Work to start on switchback ramp
Smithfield Street Bridge, Mon Wharf to link
As Jay Sukernek looked down the trail that cuts through the Monongahela River wharf Downtown, just two people were sitting along the riverbank, enjoying a sunny Friday. There were no pedestrians and no bicyclists.
“This is a really isolated area now,” said Mr. Sukernek, vice president and chief financial officer of Riverlife, the nonprofit agency charged with improving Pittsburgh’s riverfronts. “If you come down here next year, two years from now, it will be completely different.”
After a four-year series of starts and stops, a contract has been awarded and construction will begin soon on a switchback ramp from the Smithfield Street Bridge to the wharf. That ramp, combined with a state project to provide a better connection to Point State Park, will change the path from what has been called a “trail to nowhere” to a key part of the Great Allegheny Passage.
“This is the missing link that makes the Downtown trail system a complete system,” Mr. Sukernek
said. “We think it will unlock a lot of the recreational potential here.
“This will make the Mon Wharf function very much like the Allegheny River,” referring to the trail along the North Shore that often is crowded with walkers, runners, bicyclists and anglers.
Riverlife awarded the contract to Clearwater Construction of Mercer after cobbling together $3.2 million through a variety of grants and redesigning the project to reduce its initial cost. The ramp will be 12 feet wide and drop to the east on the upstream side of the bridge for about 225 feet, then make a turn before heading west for another 450 feet, passing beneath the bridge before reaching the wharf.
When the ramp is finished later this year or early next year, people using the Eliza Furnace Trail along Second Avenue or the Three Rivers Heritage Trail from the South Side will be able to go directly from the Downtown end of the Smithfield Street Bridge to the wharf. Now, they either have to follow busy Fort Pitt Boulevard or walk down stairs to the wharf to connect with the trail to get to Point State Park.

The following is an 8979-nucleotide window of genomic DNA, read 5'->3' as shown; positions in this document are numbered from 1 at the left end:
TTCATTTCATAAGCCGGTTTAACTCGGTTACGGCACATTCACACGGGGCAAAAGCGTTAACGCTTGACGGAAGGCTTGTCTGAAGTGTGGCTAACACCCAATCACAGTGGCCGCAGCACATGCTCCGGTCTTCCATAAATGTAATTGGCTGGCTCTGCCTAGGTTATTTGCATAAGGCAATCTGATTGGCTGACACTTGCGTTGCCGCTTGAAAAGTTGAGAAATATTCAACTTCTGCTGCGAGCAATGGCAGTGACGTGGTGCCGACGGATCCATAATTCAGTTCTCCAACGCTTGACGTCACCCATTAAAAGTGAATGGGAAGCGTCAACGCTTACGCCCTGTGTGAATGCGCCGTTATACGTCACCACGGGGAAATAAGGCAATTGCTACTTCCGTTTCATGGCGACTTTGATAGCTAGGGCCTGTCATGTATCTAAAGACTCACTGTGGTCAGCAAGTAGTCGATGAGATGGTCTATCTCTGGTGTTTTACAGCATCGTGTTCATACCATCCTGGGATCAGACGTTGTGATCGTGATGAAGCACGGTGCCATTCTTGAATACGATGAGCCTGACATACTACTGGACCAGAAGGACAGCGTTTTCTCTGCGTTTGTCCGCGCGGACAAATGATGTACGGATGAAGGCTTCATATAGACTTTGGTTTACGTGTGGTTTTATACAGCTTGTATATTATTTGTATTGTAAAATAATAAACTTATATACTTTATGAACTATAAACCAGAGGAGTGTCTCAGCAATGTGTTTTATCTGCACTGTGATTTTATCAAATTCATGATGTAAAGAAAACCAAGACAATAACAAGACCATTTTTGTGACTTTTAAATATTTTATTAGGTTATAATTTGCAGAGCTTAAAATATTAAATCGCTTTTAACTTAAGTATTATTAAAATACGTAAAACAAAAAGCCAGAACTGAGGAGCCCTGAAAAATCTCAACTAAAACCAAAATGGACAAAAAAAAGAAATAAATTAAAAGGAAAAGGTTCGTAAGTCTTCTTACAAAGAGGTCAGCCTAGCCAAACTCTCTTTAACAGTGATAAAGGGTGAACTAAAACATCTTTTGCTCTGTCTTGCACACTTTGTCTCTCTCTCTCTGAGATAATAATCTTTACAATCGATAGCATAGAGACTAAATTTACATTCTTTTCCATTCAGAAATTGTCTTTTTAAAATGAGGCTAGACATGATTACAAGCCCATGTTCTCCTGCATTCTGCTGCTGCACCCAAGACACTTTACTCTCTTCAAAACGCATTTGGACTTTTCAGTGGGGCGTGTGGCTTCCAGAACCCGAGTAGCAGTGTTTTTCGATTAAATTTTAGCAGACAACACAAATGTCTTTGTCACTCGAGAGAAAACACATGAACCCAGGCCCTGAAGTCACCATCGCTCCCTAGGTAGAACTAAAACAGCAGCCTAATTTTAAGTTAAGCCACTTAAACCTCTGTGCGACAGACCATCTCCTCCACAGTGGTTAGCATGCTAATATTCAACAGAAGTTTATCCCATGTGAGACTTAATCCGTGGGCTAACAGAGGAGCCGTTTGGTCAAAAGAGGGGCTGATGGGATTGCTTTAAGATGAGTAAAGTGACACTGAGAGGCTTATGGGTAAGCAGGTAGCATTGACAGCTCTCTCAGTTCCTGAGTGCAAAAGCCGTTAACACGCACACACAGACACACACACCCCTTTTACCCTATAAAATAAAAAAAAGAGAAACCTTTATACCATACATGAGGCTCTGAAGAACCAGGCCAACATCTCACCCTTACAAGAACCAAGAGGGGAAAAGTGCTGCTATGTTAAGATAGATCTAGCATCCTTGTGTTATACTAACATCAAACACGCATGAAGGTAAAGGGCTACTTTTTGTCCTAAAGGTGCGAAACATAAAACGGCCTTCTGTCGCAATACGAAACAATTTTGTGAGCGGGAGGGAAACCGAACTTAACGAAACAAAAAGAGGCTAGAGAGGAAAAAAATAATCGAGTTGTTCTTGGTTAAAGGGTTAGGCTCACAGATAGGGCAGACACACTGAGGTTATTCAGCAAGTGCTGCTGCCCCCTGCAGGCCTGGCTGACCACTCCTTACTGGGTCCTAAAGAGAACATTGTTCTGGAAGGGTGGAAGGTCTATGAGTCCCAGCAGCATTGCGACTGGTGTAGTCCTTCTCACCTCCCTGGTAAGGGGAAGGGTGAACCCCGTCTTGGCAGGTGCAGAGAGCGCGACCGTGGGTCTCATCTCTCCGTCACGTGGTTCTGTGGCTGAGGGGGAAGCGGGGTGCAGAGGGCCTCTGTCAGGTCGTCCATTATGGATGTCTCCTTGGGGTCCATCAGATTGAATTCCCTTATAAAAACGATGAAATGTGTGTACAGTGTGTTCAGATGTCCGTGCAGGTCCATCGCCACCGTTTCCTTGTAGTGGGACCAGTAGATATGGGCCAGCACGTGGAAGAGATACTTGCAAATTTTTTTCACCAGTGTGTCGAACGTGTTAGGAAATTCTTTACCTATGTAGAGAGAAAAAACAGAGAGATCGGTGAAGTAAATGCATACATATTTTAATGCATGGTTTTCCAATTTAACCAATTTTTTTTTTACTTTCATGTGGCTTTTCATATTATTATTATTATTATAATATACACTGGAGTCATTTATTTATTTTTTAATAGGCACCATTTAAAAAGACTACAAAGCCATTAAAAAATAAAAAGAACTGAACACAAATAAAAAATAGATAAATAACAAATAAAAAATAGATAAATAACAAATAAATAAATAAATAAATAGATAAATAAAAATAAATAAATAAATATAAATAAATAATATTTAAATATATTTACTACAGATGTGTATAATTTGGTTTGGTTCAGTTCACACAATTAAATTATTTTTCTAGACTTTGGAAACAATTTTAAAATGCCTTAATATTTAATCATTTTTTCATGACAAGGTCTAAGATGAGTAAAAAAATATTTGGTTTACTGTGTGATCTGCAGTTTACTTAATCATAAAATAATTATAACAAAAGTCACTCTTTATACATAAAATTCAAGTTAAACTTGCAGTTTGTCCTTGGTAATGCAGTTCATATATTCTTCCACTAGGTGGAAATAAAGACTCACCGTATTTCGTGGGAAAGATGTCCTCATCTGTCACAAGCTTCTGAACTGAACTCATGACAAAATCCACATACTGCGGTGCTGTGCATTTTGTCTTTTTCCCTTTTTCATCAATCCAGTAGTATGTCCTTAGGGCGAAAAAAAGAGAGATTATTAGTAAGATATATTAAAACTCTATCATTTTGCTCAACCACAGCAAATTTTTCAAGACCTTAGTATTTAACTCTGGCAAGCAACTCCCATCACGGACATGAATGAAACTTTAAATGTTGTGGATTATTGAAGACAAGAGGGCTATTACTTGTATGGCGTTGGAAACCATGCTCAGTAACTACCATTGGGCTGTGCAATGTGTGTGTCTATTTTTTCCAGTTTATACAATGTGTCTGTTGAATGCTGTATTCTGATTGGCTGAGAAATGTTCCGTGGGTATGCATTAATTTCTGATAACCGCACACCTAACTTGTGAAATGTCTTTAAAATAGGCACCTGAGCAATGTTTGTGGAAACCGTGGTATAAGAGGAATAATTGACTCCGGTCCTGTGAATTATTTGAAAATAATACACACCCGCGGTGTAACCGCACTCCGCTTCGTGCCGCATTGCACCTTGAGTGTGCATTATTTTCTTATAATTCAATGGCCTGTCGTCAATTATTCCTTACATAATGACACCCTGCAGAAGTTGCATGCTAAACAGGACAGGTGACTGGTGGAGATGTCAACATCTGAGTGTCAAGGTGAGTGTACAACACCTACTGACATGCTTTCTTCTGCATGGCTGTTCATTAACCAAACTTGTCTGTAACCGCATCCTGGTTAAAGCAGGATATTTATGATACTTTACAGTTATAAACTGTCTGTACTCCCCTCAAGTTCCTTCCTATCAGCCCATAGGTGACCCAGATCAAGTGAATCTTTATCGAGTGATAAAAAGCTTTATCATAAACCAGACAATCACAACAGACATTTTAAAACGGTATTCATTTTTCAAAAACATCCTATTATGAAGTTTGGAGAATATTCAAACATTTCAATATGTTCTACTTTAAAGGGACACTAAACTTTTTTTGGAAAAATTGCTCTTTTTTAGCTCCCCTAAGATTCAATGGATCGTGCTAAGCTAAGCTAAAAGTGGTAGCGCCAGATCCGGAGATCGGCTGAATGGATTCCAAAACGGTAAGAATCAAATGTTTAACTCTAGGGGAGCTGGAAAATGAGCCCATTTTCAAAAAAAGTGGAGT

Trail advocates couldn’t be happier.
“It’s a major gap in the trail,” said Scott Bricker, executive director of Bike Pittsburgh. “There’s currently no safe way to connect from the end of the Eliza Furnace Trail to the Point, which is where everybody wants to end up. This is a wonderful connection.”
Bryan Perry, executive director of the Allegheny Trail Alliance, said the switchback should provide much greater use of the wharf trail, which he called “beautiful and scenic.”
“It will be a wonderful link for riders and walkers,” he said. “The Great Allegheny Passage [a systemn of trails that links Pittsburgh with Cumberland, Md.] has a great number of people who come here from out of town. This will avoid a little bit of confusion for them as they head for the Point.”
Riverlife put together the project by working with what Mr. Sukernek called “an alphabet soup” of agencies that operate in the area. The Pennsylvania Department of Transportation is responsible for Interstate 376 that runs above and beside the wharf; the state Department of Conservation and Natural Resources handles Point State Park; the Pittsburgh Parking Authority is in charge of the wharf; and the Allegheny County Sanitary Authority has a major trunk line under the wharf.
Clearwater crews have removed vegetation on the upriver side of the wharf and will set four columns into the ground to support the ramp.
The area between the ramp and the I-376 wall will be planted with native trees.
As part of the project, Mr. Sukernek said, Riverlife and the state have reached an agreement for park equipment to be used to clear debris from the wharf trail when it floods. The city’s Department of Public Works has handled that in the past.
The state has a companion, $1.8 million project to improve the trail’s Point connection, which currently is a narrow walkway and ramp separated from the highway by a concrete barrier. A Department of Conservation and Natural Resources spokeswoman said Friday that the project is in its final design phase.